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Exclusive: Data reveals domestic airfares aren’t getting cheaper

written by Jake Nelson | March 17, 2023

Victor Pody shot aircraft, including this Jetstar A320-200, VH-VFO.

The fall in the average price of domestic flights appears to have plateaued despite climbing down from a 15-year high in December.

New data released by the Department of Transport shows little change in the price of business or economy tickets over the last two months, despite the ACCC stating last year it was “expecting” prices to go down after the Christmas holidays ended and more employees were recruited.

Airfares are currently expensive due to a combination of high fuel prices and the industry putting on less flights to mitigate the delays caused by staff shortages.

Strong pent-up demand caused by three years of COVID-19 restrictions, meanwhile, has meant airlines have felt little need to release bargain deals, with consumers consistently paying high prices to fly.

Now new BITRE data released by the Department of Transport show business airfares were at 60.8 per cent of July 2003 index levels in March 2023, restricted economy at 81.7 per cent, and the best discount at 78.5 per cent.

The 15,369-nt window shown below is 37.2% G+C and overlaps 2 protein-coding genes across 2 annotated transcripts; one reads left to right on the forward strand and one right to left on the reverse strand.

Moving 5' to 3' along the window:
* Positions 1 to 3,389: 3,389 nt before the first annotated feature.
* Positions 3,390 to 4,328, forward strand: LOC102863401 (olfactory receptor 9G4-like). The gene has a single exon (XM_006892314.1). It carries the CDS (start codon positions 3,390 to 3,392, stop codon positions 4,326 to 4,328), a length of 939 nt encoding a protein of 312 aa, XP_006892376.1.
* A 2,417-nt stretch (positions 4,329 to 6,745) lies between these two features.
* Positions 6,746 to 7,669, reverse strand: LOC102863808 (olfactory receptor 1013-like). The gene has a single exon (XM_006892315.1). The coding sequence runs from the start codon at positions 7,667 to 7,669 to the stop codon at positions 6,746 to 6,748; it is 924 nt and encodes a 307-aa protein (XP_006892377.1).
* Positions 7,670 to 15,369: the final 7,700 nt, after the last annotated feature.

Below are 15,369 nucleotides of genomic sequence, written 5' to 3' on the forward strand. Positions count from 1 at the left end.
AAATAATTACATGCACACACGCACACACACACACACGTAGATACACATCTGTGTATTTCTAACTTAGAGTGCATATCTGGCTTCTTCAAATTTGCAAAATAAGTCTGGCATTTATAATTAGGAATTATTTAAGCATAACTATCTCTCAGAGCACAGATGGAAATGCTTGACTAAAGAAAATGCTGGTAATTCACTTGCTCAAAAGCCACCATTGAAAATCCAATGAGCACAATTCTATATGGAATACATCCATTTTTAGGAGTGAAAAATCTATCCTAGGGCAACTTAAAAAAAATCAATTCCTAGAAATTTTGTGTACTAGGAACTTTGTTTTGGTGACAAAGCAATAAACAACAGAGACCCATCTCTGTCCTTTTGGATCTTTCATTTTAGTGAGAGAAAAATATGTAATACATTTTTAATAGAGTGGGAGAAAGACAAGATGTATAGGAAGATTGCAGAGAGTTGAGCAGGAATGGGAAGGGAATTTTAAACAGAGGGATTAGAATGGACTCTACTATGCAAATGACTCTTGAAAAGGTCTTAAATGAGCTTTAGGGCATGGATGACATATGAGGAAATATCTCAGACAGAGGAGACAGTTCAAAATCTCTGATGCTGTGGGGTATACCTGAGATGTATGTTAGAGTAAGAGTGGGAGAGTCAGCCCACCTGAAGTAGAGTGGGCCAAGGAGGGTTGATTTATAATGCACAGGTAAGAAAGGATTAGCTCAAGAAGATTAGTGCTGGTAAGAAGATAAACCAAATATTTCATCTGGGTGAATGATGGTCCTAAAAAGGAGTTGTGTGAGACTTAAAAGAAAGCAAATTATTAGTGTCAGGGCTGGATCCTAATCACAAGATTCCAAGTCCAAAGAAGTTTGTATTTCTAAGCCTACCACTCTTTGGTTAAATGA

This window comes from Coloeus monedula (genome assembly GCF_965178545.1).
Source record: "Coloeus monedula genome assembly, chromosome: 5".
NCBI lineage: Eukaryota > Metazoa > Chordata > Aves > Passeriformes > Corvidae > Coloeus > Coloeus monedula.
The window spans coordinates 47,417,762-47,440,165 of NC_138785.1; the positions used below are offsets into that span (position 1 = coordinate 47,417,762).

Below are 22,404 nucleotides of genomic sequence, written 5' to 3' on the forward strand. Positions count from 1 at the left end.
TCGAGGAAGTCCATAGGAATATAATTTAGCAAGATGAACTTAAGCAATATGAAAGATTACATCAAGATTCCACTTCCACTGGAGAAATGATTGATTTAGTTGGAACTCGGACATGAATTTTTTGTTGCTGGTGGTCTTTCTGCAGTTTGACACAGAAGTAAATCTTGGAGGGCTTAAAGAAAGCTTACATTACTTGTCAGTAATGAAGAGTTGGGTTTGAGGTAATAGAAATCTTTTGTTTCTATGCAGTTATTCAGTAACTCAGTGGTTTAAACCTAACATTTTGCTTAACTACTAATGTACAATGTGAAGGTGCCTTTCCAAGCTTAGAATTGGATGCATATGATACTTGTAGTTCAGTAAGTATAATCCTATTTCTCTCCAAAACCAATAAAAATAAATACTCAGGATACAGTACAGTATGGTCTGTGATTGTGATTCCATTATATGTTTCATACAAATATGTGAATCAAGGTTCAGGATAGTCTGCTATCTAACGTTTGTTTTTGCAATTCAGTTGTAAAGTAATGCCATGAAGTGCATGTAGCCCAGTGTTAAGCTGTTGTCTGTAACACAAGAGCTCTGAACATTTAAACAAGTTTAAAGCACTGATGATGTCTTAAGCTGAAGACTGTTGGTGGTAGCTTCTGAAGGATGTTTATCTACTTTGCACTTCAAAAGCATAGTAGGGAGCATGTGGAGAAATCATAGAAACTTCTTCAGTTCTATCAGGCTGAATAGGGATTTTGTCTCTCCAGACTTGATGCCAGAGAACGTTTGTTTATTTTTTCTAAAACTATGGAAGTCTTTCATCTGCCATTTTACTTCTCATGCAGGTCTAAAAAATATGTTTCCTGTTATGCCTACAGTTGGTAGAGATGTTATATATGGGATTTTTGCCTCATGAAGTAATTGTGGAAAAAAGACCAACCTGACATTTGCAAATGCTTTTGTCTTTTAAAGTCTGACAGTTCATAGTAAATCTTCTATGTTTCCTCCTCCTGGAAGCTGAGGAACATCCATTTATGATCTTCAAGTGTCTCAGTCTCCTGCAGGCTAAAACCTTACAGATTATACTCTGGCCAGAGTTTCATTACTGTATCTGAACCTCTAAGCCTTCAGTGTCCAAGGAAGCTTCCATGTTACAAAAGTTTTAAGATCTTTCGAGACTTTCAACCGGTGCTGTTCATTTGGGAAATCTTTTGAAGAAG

This represents little change from February, where they were at 58.7, 82.0, and 74.7 per cent, respectively, and January, where they were at 57.0, 81.5, and 74.0 per cent respectively.

Though this is an improvement from December, where the best discount was at 111.4 per cent of July 2003 levels, domestic airfares are still not falling as fast as the ACCC would like, as outlined in its latest quarterly report last week.

“While it’s positive to see airfares fall from record highs in 2022, passengers are still generally paying more to fly today than they were before the pandemic,” ACCC commissioner Anna Brakey said.

“Airfares typically come down after the Christmas travel peak due to a seasonal decrease in demand, however some of this reduction is also explained by the airlines increasing their seat capacity.”

The Morrison Government ordered the ACCC to monitor domestic airlines’ fares, costs, and profits in June 2020 during the pandemic and provide quarterly reports. The order will expire at the end of June this year unless renewed by Labor.

BITRE’s domestic airfare index monitors changes over time in the price of Australian air travel. The current system began in October 1992 and is presented as a price index in various fare classes, based on the top 70 routes.

BITRE defines the best discount as the cheapest fare available, excluding baggage surcharges, and covers Qantas, Virgin, Jetstar and Rex.

High airfares are particularly controversial given the strong half-year performance of all three major Australian airlines.

Earlier this year, Qantas announced it recorded an extraordinary profit before tax of 1.428 billion; Virgin Australia told staff it generated $2.5 billion in revenue during the same time frame; while Rex’s capital city 737 flights have moved from a loss into regular profit.

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